The National Science Foundation has just announced the winners of the 2015 NSF Graduate Research Fellowship Program.
The Fellowship provides three years of support for graduate study in science and engineering (this includes social sciences, such as economics and geography, as well as anthropology) at a university in the United States.
2,000 awards are offered, each of which includes tuition and a stipend of $32,000 per year (expected to be raised to $34,000 this year).
Of the 2,000 fellowships awarded, how many went to aspiring anthropologists? Just under 3%, or 57 fellowships. Among anthropology awardees, archaeologists won 11, or 19%, of the fellowships. 2,004 people achieved Honorable Mention (you don’t get a stipend or tuition remission with this honor, but hey, you can get access to supercomputers), and the stats are similar: 58 anthropology candidates, of which 17, or 29%, are archaeologists.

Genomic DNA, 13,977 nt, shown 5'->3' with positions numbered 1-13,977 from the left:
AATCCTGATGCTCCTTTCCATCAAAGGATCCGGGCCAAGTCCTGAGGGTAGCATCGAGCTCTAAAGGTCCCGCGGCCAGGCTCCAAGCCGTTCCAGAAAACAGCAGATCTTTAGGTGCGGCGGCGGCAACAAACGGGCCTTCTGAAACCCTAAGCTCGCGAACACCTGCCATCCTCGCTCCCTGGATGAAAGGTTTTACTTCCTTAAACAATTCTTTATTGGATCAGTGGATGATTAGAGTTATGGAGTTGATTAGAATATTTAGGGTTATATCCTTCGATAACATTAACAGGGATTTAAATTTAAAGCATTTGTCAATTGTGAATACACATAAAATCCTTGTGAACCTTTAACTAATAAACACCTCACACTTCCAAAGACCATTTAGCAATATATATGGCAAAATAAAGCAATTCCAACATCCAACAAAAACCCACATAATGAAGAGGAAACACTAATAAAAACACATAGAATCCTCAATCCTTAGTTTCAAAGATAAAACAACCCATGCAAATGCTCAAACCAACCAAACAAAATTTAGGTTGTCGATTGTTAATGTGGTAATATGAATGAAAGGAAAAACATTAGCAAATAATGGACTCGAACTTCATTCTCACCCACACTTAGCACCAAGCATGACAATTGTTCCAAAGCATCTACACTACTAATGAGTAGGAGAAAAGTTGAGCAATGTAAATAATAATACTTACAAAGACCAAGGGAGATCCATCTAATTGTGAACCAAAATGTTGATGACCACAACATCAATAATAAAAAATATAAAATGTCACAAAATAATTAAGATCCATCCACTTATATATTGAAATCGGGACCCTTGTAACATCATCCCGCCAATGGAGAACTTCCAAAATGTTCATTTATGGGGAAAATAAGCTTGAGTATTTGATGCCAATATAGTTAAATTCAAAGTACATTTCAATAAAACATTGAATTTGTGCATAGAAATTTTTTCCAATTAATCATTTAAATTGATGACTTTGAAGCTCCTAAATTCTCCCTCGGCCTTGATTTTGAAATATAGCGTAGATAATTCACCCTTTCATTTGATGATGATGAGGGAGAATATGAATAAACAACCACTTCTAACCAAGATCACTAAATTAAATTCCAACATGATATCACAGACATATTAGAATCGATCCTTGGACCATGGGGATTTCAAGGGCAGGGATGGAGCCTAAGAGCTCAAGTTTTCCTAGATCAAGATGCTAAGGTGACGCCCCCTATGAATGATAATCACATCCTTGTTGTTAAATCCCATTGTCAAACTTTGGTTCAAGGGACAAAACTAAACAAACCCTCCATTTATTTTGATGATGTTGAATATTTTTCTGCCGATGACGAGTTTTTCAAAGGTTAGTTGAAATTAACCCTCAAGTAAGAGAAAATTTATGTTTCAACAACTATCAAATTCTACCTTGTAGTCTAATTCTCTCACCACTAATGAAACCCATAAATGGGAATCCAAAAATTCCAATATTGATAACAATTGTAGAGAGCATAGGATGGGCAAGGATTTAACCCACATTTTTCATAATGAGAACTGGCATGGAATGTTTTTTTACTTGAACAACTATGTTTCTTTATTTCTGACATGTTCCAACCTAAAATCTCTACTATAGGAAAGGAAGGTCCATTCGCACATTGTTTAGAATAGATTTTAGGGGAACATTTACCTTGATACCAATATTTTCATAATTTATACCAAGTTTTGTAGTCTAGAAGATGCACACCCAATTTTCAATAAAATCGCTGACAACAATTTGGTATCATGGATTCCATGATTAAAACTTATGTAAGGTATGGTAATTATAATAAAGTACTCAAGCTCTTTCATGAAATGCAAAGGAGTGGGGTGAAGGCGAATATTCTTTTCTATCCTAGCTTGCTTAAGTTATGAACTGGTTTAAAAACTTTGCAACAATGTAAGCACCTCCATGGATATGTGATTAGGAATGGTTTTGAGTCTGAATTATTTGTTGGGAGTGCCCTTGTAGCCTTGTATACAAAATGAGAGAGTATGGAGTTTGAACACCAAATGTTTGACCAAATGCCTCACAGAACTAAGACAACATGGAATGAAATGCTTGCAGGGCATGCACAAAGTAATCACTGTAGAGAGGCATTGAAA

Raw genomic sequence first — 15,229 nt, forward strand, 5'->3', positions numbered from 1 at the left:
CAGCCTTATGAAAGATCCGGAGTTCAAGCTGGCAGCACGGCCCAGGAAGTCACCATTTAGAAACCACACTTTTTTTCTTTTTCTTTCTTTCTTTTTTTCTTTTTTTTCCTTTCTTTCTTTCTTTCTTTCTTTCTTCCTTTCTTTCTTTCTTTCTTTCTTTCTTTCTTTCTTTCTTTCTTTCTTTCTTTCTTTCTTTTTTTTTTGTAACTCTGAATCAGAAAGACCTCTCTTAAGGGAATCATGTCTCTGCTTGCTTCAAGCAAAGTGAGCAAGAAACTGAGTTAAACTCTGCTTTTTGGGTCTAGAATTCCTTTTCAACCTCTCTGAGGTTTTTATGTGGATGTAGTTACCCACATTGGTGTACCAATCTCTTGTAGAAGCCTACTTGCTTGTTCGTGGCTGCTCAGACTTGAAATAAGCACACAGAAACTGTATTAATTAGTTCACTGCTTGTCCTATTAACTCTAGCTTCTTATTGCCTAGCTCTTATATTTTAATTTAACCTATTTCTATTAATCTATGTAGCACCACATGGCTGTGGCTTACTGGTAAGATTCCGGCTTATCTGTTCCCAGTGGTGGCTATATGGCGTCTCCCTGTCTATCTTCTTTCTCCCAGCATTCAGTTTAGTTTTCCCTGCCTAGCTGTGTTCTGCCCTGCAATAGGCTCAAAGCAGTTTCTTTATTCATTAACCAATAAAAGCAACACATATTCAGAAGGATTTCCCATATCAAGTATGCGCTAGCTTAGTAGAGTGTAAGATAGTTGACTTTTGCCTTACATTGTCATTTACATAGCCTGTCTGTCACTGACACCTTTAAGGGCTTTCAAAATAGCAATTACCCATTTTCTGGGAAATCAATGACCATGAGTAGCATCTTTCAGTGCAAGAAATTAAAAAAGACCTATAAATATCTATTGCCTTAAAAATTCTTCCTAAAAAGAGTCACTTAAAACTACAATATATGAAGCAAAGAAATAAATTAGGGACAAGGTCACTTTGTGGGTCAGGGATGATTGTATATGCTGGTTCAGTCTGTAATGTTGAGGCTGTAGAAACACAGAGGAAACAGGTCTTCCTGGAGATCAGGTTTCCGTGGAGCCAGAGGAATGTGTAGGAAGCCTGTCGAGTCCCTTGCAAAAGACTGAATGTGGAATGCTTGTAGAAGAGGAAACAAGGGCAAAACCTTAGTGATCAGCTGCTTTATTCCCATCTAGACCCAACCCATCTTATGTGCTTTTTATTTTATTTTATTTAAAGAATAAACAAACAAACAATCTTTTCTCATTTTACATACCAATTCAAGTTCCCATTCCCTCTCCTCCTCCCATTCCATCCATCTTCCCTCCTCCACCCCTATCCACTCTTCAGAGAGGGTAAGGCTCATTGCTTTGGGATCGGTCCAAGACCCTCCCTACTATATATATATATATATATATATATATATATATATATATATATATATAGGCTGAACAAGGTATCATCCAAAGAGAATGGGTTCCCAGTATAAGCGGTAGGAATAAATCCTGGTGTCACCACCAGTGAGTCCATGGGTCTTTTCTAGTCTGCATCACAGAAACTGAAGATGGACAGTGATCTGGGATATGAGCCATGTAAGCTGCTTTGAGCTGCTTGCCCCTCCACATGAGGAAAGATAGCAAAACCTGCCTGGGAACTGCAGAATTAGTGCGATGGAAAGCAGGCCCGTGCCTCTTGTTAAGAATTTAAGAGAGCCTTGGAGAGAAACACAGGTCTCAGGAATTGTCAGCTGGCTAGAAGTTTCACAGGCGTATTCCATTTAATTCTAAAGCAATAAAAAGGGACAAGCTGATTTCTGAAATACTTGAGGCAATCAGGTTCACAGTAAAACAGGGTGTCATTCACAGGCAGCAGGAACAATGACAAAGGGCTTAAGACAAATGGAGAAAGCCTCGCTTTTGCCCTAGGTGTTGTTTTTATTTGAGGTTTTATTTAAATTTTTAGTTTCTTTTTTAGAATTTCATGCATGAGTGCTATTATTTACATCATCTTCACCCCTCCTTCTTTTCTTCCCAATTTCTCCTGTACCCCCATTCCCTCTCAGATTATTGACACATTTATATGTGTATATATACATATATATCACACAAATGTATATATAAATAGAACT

The list of graduate schools archaeology awardees and honorable mentions will be attending is diverse. Two awardees will be attending Syracuse University, but no other institution will have more than one awardee.
See the summary tables after the break for the breakdown by anthropology subdiscipline, graduate institution awardees will be attending, and the undergraduate school they are coming from.